For a deeper stretch, try this. Start in low lunge, with the right foot forward. Lower the left knee to the mat. Walk the right foot to the left, and lower the knee and outer shin to the mat. Sit up tall and square the hips. To go even deeper, lower the torso forward and rest on the elbows, or lay the chest all the way down against the inner right thigh, face down on the mat if possible. Repeat on the opposite side of the body as well.
Take half pigeon a step further and even incorporate a heart opener by bending the back leg and reaching for the feet or ankles with the arms stretched back. Repeat on the opposite side of the body.
From downward facing dog (see below), step the right foot to the outside edge of the right hand. Lower the left knee down onto the ground and rest the top of the left foot onto the ground as well. Keep the hands down on the middle of the mat. Make sure to align the right knee with the right ankle and square the hips while sinking into them with each breath. Repeat on the opposite side of the body.
Lay on the belly with hands straight along the torso, palms up. Bend knees, bringing heels toward the buttocks. Reach back with the hands and hold onto the ankles. Keep knees no more than hip width apart. Inhale and lift heels away from the buttocks, while lifting the thighs away from the floor. Press shoulder blades firmly against the back and pull the tops of the shoulders away from the ears.
From plank position, bring feet and legs together and walk the right hand to the center of the mat. Exhale and bring body weight onto the right hand, roll onto the outer edge of the right foot, and reach the left arm straight up to the ceiling, keeping hips lifted. Step left foot back with the left knee bent and the ball of the left foot on the ground. Arch the upper back and reach the left arm past the head. Keep pressing down through the right hand and the feet to stay firmly grounded. Repeat on the opposite side of the body.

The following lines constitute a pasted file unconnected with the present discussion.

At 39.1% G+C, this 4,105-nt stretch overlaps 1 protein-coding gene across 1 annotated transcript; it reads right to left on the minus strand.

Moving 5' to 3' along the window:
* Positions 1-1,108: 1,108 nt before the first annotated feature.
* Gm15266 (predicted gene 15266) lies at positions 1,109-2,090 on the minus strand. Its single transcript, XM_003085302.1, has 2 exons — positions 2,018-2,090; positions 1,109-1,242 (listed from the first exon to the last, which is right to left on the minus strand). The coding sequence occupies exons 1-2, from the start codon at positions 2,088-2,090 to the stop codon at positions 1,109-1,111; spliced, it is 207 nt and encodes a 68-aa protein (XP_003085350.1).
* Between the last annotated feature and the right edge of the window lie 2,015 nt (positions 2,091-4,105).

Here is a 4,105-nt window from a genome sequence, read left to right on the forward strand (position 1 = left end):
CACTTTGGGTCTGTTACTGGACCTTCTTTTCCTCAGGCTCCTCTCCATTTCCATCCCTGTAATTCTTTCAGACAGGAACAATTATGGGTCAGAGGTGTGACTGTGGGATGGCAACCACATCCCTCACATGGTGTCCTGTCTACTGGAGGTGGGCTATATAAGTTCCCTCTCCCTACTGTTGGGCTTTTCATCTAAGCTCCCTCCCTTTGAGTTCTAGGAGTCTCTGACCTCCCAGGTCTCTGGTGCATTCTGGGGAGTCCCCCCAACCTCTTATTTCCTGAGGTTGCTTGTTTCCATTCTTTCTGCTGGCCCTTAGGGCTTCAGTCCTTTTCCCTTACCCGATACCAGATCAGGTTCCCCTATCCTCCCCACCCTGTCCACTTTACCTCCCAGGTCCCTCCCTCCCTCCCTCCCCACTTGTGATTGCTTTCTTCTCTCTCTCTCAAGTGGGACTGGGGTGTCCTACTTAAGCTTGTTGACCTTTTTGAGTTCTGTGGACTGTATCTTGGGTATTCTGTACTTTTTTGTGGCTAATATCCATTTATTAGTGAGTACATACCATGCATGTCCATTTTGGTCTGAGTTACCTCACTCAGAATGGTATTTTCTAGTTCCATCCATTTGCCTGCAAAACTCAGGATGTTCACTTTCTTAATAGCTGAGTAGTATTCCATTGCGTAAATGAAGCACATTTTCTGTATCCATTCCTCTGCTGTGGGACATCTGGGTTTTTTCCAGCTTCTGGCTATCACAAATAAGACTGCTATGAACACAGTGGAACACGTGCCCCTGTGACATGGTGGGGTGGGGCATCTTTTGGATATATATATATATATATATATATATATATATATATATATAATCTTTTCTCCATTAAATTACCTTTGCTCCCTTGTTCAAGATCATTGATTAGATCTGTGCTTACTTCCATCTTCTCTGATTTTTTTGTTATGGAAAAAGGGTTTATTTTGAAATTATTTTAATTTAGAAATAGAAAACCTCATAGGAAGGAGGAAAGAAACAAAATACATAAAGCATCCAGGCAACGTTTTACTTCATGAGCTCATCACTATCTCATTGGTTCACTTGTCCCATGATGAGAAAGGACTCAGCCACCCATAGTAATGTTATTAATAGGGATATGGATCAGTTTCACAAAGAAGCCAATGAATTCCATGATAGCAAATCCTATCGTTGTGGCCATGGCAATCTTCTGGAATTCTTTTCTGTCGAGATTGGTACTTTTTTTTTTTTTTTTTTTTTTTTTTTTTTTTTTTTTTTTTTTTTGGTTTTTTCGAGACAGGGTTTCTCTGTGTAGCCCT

Come to knees, with legs hip distance apart. Place hands on your hips with your thumbs on the sacrum at the base of the spine. Engage the inner thigh muscles to allow the body to bend slightly backwards, reaching for the heels with both hands. Keep the chest raised and opened, spine long, and head relaxed backward. Engage the thigh muscles again to slowly exit the pose.
Come to the knees, with legs hip distance apart. Sit down between the ankles with the spine straight up. Lean back until the elbows and forearms can rest on the ground. Gently lower the upper back onto the ground, resting on the shoulder blades. Reach arms back to stretch out over the head. Use a block to support the lower back if needed.
Come onto the back and bend knees with feet touching and resting on the ground. Lower both knees to each side, and allow the soles of the feet to touch. If the stretch in the pelvis feels uncomfortable, support the sides of the knees by using blocks to let them rest upon. Rest arms to the side, palms up. This pose is even more heart-opening when resting the back on a bolster.
In between poses, always feel free to take downward facing dog to relieve some pressure from the heart and inspire a shift in perspective.
Also, child’s pose—possibly our favorite part of yoga aside from savasana—can bring a sense of calm and comfort. Taking it with knees spread extra wide can allow for even more hip opening while giving the body and mind space to rest and rejuvenate.
Photo credit: Alicia Cho